settles with music labels for $105 million
NEW YORK: Warner Music Group and Sony, along with other music labels, agreed during a trial to settle their copyright lawsuit against Lime Wire and its founder, Mark Gorton, for $105 million.
The defendants will pay a total of $105 million, according to e-mailed statements from the Recording Industry Association of America and Willkie Farr & Gallagher, the law firm representing Lime Wire and Gorton.
and its founder, Mark Gorton, are happy that this case is done," according to their law firm Willkie, Farr & Gallagher. It will finish the federal trial over copyright infringement damages.
* * * * * * ANDREW JOHNSON'S Catching Sparks is now available to download globally on iTunes, Amazon, Lime Wire
and all over the place.
MP3s on Lime Wire
; we make mash-ups and post them on our MySpace pages.
Many lawmakers have specifically criticized the Lime Group, distributor of the P2P software Lime Wire. According to ComputerWorld, Lime Wire's default setting enables users to share files only from a "shared" folder, but many users apparently override the default settings, ignore warnings from the software, and share their entire "my documents" folder or other folders.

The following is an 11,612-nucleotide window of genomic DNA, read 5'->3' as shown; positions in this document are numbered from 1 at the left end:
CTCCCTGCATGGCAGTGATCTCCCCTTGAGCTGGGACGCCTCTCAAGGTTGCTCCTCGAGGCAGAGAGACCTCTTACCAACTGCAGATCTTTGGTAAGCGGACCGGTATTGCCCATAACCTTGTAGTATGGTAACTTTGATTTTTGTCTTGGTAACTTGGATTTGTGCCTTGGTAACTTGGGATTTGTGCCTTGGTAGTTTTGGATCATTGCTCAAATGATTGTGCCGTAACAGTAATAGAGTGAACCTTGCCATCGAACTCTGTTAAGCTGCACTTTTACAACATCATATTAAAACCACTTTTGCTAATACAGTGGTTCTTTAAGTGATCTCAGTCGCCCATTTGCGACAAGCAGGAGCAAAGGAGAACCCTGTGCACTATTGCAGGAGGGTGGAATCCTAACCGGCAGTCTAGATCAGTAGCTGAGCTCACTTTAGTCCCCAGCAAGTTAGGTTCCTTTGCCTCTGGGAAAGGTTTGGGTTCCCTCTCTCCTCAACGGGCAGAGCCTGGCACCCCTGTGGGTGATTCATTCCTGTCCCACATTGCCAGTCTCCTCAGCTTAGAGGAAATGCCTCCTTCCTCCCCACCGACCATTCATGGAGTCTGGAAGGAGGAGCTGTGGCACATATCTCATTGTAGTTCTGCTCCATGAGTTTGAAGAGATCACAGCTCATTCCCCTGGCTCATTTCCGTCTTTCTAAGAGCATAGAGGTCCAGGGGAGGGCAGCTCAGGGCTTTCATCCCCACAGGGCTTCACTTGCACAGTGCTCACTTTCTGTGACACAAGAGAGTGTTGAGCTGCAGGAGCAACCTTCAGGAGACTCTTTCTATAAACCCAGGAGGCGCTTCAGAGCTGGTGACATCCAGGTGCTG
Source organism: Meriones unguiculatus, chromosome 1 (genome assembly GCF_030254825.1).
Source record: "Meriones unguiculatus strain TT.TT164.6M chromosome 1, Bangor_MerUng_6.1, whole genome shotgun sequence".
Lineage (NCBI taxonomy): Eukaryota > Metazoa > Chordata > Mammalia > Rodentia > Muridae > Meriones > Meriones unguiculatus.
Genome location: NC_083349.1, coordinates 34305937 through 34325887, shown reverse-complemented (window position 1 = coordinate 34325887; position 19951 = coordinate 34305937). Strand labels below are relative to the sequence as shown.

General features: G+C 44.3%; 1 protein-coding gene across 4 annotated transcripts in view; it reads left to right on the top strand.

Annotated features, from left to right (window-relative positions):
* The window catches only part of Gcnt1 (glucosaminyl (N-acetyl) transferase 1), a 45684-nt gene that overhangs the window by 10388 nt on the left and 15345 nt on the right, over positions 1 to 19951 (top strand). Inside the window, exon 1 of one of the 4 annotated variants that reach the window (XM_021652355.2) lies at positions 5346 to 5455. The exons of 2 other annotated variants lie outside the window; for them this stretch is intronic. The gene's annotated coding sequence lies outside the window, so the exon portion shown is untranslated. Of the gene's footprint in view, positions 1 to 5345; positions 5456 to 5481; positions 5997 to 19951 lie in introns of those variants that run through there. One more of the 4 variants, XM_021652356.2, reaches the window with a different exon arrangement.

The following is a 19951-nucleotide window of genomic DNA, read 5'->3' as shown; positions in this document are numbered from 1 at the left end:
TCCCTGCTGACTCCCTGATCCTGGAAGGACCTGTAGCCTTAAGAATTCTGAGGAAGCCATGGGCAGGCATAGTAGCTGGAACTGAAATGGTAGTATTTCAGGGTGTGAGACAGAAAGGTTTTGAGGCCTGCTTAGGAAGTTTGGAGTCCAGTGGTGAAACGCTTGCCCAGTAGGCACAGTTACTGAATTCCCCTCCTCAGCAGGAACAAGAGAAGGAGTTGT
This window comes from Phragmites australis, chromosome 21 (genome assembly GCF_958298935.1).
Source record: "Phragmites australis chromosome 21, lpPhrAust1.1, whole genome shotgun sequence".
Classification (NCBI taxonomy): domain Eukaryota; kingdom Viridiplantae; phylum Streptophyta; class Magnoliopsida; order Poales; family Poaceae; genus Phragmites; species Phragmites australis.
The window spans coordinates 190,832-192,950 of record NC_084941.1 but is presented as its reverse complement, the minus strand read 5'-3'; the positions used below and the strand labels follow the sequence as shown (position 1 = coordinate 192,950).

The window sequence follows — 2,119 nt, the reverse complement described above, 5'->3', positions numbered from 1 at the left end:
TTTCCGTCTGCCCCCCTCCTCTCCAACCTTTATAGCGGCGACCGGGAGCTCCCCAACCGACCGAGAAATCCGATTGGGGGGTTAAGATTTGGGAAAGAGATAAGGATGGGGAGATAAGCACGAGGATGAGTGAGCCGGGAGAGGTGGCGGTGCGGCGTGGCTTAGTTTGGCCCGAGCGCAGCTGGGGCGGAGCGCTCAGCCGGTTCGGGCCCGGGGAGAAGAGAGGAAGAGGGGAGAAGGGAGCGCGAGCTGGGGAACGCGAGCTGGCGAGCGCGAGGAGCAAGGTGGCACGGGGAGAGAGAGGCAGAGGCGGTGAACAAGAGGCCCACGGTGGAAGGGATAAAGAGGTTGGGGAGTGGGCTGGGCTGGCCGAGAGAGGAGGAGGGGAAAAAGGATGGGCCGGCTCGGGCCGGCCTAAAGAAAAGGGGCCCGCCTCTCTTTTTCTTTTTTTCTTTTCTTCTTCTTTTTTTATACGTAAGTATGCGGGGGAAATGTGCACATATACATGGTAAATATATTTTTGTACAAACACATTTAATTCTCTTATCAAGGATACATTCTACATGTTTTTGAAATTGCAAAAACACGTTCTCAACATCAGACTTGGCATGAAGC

"Just because that user is a Lime Wire user, it makes it look as though Lime Wire indexed their system, when actually it was an executable within a download.
India, May 13 -- Lime Wire
and its founder will pay four major record labels and the Recording Industry Association of America (RIAA) $105 million to settle a copyright infringement lawsuit, according to reports on Thursday.
Gorton, head of Lime Group and Lime Wire
LLC, the companies behind the LimeWire site.
Saying that LimeWire s parent Lime Wire
LLC intentionally caused a "massive scale of infringement" involving thousands of works, Wood issued a permanent injunction that requires the company to disable its "searching, downloading, uploading, file trading and/or file distribution functionality."
<span style="font-size: 10.5pt; line-height: 115%; font-family: ">Citing Section 504(c) of the Copyright Act, a team of thirteen record companies claim that Lime Wire
's file-sharing program made the company liable for the numerous alleged copyright infringements committed by users.